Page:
In the mists of time, when the Great Flood covered the earth, Noah sent a raven to search for land. It never returned. Elders tell a story of how the raven reached a fruitful realm, south of the Carpathians and north of the Danube, later to be called Wallachia. Wishing to stay, it nestled there.
At the foothills of the mighty Carpathians, where pastures, forests, rivers, and hills mingle, lies a small village with a well-kept secret carrying on the name of the mysterious birds that once roamed these lands. Corbi, “ravens” in translation, is just as old as time. Its story begins when the giants walked the earth…
We all heard about an ancient race of giants, and if it’s proof you want, Corbii de Piatra Monastery might be the place to start. The Ravens of Stone in translation, a rather unusual name for a house of god, it is home to countless curiously shaped boulders and cliffs. Just under the entrance to the church lies a giant’s body turned to stone, frozen for eternity, his head resting on the grass. He’s not the only one. A stroll along the cliffs reveals many other such guardians, all stone-still. In a time when everything came in large packages, the cliffs at Corbii de Piatra were home to giant ravens that could start a storm just by flapping their wings. They built nests into the sandstone block using their flint beaks and sharp claws, which could explain why the cliff appears drilled in the strangest of shapes.
Mystery flows in the air. Undecipherable symbols everywhere, historians clueless about what they might signify. A reminder of how little we know about our past. The many strange shapes carved into the cliffs recall of mythical creatures. Every single one has its story to tell. We just have to learn to listen. Corbii de Piatra, a small monastery in Arges County, is unique in Romania for two reasons. First, it is home to the oldest mural paintings in Wallachia. Dating from the end of the 13th century or the first decades of the 14th century, the work of painters brought from Constantinople, they have never been restored. Considerable parts of the original paintings have been preserved to this day, and they could very well be the oldest in Romania too. Another unique feature is the naval with two functional altars. According to an old rumor, one was Orthodox and the other Catholic, but the theory has long been debunked. Following a Byzantine layout, the church is essentially Orthodox. Nevertheless, it is unlike any other rock church in this part of the world, as its structure is very similar to Cappadocia’s sanctuaries.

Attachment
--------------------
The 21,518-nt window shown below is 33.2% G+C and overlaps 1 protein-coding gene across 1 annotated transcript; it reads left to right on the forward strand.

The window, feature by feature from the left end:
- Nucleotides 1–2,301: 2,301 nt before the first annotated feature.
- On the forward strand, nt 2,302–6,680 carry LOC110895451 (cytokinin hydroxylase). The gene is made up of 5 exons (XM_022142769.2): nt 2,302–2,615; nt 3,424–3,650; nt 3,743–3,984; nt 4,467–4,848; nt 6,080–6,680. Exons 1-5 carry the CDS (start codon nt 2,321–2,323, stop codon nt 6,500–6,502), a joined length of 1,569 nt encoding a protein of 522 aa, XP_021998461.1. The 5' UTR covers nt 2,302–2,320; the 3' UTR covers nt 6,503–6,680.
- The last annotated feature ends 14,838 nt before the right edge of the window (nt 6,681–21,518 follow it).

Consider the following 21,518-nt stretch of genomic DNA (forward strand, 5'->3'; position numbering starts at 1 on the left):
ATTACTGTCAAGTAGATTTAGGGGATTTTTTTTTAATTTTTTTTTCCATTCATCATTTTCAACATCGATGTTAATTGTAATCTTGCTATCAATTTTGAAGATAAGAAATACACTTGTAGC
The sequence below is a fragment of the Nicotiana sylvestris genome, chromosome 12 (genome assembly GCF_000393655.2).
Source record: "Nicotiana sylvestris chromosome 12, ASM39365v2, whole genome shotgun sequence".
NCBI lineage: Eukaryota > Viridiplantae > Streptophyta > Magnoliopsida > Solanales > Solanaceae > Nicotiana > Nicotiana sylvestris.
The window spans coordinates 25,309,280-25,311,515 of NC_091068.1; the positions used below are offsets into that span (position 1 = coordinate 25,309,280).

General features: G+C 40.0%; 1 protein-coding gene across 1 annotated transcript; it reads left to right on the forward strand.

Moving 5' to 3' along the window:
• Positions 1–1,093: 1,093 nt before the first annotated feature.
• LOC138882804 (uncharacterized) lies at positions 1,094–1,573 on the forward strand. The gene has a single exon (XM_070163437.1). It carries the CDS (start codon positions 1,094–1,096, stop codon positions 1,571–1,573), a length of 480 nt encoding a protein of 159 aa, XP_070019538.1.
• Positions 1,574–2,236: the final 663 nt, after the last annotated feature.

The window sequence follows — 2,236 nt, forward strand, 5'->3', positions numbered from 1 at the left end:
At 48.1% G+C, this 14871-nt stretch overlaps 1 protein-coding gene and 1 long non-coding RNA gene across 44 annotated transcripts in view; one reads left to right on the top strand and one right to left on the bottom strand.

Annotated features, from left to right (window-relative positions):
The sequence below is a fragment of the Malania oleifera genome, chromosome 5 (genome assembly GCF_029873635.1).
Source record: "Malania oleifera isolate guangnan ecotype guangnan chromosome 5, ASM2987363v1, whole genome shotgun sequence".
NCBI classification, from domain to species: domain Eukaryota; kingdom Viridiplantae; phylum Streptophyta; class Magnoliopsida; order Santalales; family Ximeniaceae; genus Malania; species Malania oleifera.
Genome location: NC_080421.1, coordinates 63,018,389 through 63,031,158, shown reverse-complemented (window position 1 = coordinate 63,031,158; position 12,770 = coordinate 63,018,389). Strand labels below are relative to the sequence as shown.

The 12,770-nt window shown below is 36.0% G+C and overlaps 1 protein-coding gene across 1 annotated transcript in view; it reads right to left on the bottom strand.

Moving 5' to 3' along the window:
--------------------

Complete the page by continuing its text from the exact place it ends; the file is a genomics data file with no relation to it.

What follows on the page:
First documentary attestation dates from 1512, but historians believe it’s at least 1,000 years old, with an architecture specific to 10th century Byzantine art. It might have all began as a simple cave carved into sandstone in the 2nd century AD, used as hideout by the early Christians. The small entrance, only one meter tall, supports the theory. But its history may go even further into the past. Set on a Dacian hearth, these caves might have once been a place of worship for Zamolxis’ disciples, the Dacians’ supreme god.
The 25-meter tall yellow-gray sandstone block is well hidden. You cannot see it from a distance. But once you find yourself standing in front of it, you know you’ve crossed a border. We walk up the path, past the old wooden belfry and along colorful rose bushes, their fragrance casting a spell on us, as if to ease the transition into another world. We reached the church. A long cave with a low ceiling and a table fit for a giant welcomes visitors. Then, two chambers carved into the sandstone cliff, neither of them any larger than a medium-size livingroom, beckon us to enter. The first serves administrative purposes, selling religious objects and offering some scarce information about the monument, only enough to stir one’s curiosity. The second chamber is the church itself, with its altars and valuable mural paintings, some Biblical scenes still visible today.
Winding paths take us above the church, where an old stone cross watches over the valley. Further along, we reach a flat tableland carved into the stone, the place where Neagoe Basarab, Voivode of Wallachia, held pubic trials. Close by, we find his throne, carved into the grayish stone. The bloody altars where Dacians sacrificed their sons and brought offerings to their gods later became a refuge for Christian hermits and a place where Wallachian rulers would seek justice. Ironic, isn’t it?
Stories that once kept children awake at night by the fire are now threatened by extinction. Fewer and fewer people know them. Yet these legends continue to weave their flimsy thread, holding onto the sandstone like the mighty ravens a long time ago, hoping not to be forgotten.
While wandering on the winding paths around and above the church, a musing inscription on a wooden plank captured my attention and left me daydreaming. It read:
“In the olden days, people worshiped crosses of stone and had a heart of gold. Now we worship crosses of gold and have a heart of stone.”